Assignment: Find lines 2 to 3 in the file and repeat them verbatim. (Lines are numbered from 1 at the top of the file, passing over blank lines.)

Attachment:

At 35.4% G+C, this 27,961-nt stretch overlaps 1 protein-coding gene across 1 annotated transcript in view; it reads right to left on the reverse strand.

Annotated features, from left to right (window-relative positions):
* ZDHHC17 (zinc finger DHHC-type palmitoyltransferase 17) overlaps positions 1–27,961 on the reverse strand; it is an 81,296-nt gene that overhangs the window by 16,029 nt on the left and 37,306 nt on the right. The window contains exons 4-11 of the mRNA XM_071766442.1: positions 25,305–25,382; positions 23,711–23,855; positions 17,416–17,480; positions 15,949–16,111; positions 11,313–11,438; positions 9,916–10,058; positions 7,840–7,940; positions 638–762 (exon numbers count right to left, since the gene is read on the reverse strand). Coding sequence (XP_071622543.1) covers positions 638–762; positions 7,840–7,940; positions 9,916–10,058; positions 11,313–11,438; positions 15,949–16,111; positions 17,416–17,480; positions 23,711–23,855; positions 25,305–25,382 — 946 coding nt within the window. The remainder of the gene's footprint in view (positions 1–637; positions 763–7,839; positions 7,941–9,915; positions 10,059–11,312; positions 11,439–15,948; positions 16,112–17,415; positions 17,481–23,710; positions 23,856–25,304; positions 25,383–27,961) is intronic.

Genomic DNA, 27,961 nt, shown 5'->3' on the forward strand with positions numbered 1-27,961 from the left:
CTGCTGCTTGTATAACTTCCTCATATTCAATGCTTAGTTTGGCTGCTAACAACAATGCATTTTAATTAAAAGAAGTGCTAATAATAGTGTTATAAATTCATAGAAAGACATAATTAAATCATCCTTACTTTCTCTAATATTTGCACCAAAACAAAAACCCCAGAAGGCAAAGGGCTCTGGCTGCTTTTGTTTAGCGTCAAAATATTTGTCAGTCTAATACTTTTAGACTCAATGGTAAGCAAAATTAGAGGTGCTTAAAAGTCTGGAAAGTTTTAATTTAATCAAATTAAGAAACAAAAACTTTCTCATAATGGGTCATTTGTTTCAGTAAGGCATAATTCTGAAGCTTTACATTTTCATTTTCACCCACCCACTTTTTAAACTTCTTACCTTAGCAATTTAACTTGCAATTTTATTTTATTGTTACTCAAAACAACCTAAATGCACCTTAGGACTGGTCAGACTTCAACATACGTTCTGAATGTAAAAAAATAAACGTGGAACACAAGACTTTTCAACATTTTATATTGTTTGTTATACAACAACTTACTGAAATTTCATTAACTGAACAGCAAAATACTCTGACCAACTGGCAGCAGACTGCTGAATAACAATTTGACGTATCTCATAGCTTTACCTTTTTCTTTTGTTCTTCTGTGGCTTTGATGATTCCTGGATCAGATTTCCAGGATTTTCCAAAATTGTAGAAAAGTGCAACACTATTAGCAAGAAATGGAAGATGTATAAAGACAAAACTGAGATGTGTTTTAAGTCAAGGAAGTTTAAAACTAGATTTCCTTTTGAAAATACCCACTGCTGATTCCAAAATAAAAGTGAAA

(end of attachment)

Annotated features, from left to right (window-relative positions):
* ZDHHC17 (zinc finger DHHC-type palmitoyltransferase 17) overlaps positions 1–27,961 on the reverse strand; it is an 81,296-nt gene that overhangs the window by 16,029 nt on the left and 37,306 nt on the right. The window contains exons 4-11 of the mRNA XM_071766442.1: positions 25,305–25,382; positions 23,711–23,855; positions 17,416–17,480; positions 15,949–16,111; positions 11,313–11,438; positions 9,916–10,058; positions 7,840–7,940; positions 638–762 (exon numbers count right to left, since the gene is read on the reverse strand). Coding sequence (XP_071622543.1) covers positions 638–762; positions 7,840–7,940; positions 9,916–10,058; positions 11,313–11,438; positions 15,949–16,111; positions 17,416–17,480; positions 23,711–23,855; positions 25,305–25,382 — 946 coding nt within the window. The remainder of the gene's footprint in view (positions 1–637; positions 763–7,839; positions 7,941–9,915; positions 10,059–11,312; positions 11,439–15,948; positions 16,112–17,415; positions 17,481–23,710; positions 23,856–25,304; positions 25,383–27,961) is intronic.